When opening a sealed jar-- with the ball lids; I used to pop the top off with the hooky part of my regular can opener, but I don't do that now, because I am afraid it might damage the Tattler lid or the rubber gasket underneath. They are difficult to open just with fingers so I will be investing in one of the openers specially made for the lids on the website. I think it will be worth the 3 dollars.

I feel that the few extra steps is totally worth the investment. From what I read they will last and live up to the standard. I will have to do another review in a few years to see if this is so.


 
The finished canned chicken

For lunch about a week ago, I made chicken burritos. They were so easy and delicious.

cut a chunk of cream cheese and place in the middle of a tortilla,
add 1/4 of a can of chicken,
chopped bell peepers,
cheddar cheese to taste,
and salsa of your choice.

roll up and heat on a lightly oiled skilled until golden and crispy.



Chicken burritos for lunch.
Also this picture shows the underside of the tattler lid (closest to the burritos) with the red rubber ring attached and one behind it resting on a knife. The others in the photo are standard ball lids.
 


A friend of the family's, who is a lobster fisherman, brought me 8 big Cusk fish a month or two ago, I canned them up. It took a long time boning, skinning and filleting for the first time. Boy, they are delicious, so much better than canned tuna from the grocery store!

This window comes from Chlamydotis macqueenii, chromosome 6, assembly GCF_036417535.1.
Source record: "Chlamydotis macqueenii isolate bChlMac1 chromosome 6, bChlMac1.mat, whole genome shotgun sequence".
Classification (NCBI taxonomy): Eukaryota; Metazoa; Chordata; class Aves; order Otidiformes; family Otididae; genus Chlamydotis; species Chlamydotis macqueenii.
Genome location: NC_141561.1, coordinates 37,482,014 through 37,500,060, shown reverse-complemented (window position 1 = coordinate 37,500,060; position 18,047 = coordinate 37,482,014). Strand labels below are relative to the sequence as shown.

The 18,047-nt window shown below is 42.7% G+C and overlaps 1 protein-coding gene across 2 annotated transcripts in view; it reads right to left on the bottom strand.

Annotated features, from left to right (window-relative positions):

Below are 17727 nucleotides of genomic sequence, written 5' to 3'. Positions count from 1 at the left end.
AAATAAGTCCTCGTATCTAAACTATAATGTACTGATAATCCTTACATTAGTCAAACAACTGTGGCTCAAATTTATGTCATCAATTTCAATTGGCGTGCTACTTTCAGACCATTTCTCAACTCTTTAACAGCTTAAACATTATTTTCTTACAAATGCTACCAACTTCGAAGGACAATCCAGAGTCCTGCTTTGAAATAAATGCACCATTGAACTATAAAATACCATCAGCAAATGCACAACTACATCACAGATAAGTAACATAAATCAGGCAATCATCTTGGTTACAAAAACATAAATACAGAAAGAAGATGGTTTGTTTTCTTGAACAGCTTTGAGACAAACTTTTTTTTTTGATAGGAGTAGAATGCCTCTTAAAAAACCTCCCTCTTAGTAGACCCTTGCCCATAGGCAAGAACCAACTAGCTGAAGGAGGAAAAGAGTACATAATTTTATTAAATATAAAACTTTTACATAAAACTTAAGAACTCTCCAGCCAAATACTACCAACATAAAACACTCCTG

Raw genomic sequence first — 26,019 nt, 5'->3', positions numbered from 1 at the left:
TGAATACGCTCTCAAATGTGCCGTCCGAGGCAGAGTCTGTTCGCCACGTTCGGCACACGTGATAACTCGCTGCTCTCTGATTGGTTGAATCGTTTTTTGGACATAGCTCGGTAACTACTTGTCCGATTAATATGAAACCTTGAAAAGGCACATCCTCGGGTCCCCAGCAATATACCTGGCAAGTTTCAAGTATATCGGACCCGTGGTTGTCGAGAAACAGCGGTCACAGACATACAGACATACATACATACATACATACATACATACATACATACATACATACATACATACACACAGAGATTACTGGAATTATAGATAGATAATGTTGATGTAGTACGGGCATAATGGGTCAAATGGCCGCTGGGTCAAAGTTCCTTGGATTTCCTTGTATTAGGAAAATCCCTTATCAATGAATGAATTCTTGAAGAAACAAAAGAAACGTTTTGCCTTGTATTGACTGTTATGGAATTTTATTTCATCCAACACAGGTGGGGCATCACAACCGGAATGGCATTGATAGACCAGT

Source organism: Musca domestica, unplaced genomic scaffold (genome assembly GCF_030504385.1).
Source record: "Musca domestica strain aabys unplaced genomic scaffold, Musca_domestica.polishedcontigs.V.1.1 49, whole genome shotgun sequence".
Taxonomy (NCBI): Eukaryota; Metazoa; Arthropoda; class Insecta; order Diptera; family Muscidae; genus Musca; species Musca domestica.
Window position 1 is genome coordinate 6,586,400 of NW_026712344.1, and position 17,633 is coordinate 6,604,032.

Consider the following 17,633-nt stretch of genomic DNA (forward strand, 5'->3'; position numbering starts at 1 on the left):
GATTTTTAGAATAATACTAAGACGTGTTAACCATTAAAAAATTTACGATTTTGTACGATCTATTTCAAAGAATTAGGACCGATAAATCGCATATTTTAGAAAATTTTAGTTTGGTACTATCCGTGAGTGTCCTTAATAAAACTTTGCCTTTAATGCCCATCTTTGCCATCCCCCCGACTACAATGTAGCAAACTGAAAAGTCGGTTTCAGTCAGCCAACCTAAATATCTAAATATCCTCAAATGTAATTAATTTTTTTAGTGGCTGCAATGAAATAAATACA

Canned cusk in wide mouth jars.

Just out of the canner mild chili sauce with a view of my canned Mexican beans behind.



 
 
 
I am very excited about this, I love these things.
I encourage you to read more about the lids  on their website. http://www.reusablecanninglids.com 
There is a lot of information and reviews, and a blog too. 
I can't wait to buy more!
 
Disclaimer: As with all canning, don't take my word for it, always do your homework; check manufactures instructions, double check proper processing times, never can low acid foods without a pressure canner, etc., etc....
And, I received nothing from Tattler (except their permission) to write about these lids.

 
 

If you have had experience with the tattler lids or if you have any good canning recipes you'd like to share with me, please leave them or the link in the comments for me. I always enjoy a new recipe.

Happy Canning!´
 

              Aura

 

 

2 comments:

  1. Thanks for posting about canning different foods. I love to see things that are not normally written about! PS - We love Tattler lids also!!

    ReplyDelete
    Replies
    1. Thanks for taking the time to read it! and I happy to meet another Canning/Tattler fan :)

      Delete